This could result in estimated annual energy expenditure savings ranging from €5 billion to €15 billion, but to realise this value, regulators would need to create a framework that allows network operators to manage their assets more actively.

Improved demand response and energy efficiency could save up to €20 billion

The electricity system has traditionally been designed to meet capacity requirements and so peak demand is a major driver of overall costs. Flattening this load shape by shifting some peak demand could significantly reduce costs and improve reliability, resulting in overall savings of between €5 billion and €20 billion a year on energy expenditure.

Sander van Ginkel commented that the progressive removal of barriers to energy efficiency could provide consumers with easier, cheaper ways to reduce energy consumption. "Options include improving usage data through smart metering and in-home devices, as well as providing support for utilities to develop new business models and partnerships that could increase incentives for energy management, along with new financing mechanisms that would enable energy-efficiency investment," he added.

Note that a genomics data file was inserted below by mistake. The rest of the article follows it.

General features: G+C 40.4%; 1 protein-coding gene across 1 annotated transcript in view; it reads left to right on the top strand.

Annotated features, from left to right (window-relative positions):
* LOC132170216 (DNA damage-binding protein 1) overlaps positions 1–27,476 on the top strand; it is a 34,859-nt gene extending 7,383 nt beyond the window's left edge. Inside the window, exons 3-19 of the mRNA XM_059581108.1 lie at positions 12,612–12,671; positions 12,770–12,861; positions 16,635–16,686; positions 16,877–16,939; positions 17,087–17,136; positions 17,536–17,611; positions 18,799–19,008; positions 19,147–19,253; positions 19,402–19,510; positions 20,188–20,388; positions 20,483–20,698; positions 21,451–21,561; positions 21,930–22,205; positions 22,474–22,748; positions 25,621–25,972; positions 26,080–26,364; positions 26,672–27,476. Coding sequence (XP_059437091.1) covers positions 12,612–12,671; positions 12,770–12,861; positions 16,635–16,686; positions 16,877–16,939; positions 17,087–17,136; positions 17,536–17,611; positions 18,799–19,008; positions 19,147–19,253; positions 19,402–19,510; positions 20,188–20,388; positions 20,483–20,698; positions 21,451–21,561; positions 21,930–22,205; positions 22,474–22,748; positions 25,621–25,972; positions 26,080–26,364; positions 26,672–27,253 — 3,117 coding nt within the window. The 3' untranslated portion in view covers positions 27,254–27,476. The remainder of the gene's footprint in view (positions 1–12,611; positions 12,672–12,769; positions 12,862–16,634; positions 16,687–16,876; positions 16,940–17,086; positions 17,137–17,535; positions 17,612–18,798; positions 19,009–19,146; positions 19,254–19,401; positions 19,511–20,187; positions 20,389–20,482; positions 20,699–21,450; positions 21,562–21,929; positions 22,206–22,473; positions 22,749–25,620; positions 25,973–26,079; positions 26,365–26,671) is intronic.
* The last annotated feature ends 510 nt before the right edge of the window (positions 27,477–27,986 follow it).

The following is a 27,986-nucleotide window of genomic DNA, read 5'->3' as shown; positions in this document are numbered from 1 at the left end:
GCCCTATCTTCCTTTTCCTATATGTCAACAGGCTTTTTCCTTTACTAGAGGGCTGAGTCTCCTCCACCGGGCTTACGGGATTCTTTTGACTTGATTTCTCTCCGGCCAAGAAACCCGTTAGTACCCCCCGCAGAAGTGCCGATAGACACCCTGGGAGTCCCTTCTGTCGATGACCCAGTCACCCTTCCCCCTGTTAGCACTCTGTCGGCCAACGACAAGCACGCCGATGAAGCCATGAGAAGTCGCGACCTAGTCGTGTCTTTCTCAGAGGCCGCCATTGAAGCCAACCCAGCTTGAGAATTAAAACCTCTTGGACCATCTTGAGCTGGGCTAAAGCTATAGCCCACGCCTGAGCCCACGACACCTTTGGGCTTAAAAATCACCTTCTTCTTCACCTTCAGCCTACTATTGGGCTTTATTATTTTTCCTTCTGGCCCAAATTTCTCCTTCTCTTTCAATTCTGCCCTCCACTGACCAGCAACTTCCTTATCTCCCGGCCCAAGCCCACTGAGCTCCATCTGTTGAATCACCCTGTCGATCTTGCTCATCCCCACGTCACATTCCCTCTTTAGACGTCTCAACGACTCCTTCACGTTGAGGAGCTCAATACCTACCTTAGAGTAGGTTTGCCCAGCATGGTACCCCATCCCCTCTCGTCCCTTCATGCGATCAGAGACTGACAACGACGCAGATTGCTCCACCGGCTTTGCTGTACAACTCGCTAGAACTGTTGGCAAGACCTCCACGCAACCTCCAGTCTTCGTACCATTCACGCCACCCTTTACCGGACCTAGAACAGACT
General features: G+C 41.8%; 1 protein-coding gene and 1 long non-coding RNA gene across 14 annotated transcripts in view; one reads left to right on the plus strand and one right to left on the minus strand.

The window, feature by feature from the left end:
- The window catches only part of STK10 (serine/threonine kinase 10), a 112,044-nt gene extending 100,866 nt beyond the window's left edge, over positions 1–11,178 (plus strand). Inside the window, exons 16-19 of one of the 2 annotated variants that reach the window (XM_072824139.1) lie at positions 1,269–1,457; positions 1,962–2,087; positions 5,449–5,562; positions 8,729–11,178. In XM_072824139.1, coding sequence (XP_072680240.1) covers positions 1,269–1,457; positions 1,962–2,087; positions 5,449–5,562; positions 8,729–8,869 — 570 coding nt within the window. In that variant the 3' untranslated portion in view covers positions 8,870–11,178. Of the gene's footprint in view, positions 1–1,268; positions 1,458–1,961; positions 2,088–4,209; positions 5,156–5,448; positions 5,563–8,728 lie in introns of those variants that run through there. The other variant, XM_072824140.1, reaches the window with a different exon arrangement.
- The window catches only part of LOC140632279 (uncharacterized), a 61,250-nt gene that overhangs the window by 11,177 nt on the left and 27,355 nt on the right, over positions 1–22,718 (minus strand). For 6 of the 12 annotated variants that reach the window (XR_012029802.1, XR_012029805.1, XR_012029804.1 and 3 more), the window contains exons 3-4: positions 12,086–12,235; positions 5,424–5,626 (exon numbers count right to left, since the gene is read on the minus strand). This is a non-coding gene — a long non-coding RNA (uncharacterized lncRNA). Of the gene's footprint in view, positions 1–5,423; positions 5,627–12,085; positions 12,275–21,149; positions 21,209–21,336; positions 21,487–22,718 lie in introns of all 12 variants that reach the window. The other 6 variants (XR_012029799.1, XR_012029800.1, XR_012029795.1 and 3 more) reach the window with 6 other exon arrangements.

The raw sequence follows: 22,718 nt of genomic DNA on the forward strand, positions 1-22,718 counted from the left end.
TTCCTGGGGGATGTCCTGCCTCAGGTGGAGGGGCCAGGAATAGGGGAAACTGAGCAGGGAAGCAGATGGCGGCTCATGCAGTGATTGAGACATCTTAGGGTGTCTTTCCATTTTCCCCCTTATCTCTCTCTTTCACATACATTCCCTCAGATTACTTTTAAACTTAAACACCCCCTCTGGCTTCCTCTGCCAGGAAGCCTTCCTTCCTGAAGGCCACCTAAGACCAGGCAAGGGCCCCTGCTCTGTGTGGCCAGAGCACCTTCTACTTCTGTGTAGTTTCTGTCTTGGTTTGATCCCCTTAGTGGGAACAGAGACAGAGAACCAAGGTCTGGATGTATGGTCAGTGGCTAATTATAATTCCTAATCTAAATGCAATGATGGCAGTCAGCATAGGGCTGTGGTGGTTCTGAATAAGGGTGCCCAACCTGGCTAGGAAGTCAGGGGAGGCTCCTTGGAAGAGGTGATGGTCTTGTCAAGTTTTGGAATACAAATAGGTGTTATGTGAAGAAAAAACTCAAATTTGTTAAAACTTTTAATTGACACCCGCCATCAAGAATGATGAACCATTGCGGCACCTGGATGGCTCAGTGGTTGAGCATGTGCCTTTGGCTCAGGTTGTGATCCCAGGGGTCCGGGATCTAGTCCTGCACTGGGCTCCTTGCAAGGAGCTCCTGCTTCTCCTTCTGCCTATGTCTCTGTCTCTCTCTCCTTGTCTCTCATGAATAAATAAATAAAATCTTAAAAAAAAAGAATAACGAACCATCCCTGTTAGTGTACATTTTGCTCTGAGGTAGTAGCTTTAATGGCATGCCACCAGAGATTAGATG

Hans ten Berge concluded that the success of this approach hinges on a genuine commitment by the energy sector, policymakers and regulators, consumer representatives, industrial players, and environmental groups to bridge their differences and move forward together to develop a joint agenda for change.

Research Methodology

Accenture and EURELECTRIC combined existing data sources on trends in energy use and expenditure, and existing dedicated analysis, to assess recent developments and project these on future scenarios, building on the EURELECTRIC PowerChoices Reloaded study from 2013. Literature research, expert input and Accenture modelling and analysis were the basis for identifying and valuing the four critical cost saving factors. The analysis was confined to eight countries: France, Germany, Italy, the Netherlands, Poland, Spain, Sweden and the United Kingdom.